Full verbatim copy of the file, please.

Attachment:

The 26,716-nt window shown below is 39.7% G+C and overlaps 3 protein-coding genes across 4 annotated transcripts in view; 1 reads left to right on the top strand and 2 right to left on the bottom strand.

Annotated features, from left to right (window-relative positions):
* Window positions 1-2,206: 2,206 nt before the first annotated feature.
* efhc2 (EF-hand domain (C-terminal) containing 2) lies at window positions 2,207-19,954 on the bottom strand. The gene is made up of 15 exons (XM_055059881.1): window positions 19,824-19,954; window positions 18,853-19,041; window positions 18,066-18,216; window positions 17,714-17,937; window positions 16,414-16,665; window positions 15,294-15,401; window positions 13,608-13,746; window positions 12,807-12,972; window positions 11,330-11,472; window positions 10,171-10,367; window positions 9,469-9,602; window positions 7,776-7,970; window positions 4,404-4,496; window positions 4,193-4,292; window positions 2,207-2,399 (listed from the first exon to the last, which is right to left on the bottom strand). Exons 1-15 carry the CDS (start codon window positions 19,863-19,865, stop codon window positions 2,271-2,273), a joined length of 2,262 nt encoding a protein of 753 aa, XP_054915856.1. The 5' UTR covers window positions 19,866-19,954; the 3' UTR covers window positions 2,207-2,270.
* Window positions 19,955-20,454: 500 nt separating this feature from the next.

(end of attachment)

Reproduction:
The 26,716-nt window shown below is 39.7% G+C and overlaps 3 protein-coding genes across 4 annotated transcripts in view; 1 reads left to right on the top strand and 2 right to left on the bottom strand.

Annotated features, from left to right (window-relative positions):
* Window positions 1-2,206: 2,206 nt before the first annotated feature.
* efhc2 (EF-hand domain (C-terminal) containing 2) lies at window positions 2,207-19,954 on the bottom strand. The gene is made up of 15 exons (XM_055059881.1): window positions 19,824-19,954; window positions 18,853-19,041; window positions 18,066-18,216; window positions 17,714-17,937; window positions 16,414-16,665; window positions 15,294-15,401; window positions 13,608-13,746; window positions 12,807-12,972; window positions 11,330-11,472; window positions 10,171-10,367; window positions 9,469-9,602; window positions 7,776-7,970; window positions 4,404-4,496; window positions 4,193-4,292; window positions 2,207-2,399 (listed from the first exon to the last, which is right to left on the bottom strand). Exons 1-15 carry the CDS (start codon window positions 19,863-19,865, stop codon window positions 2,271-2,273), a joined length of 2,262 nt encoding a protein of 753 aa, XP_054915856.1. The 5' UTR covers window positions 19,866-19,954; the 3' UTR covers window positions 2,207-2,270.
* Window positions 19,955-20,454: 500 nt separating this feature from the next.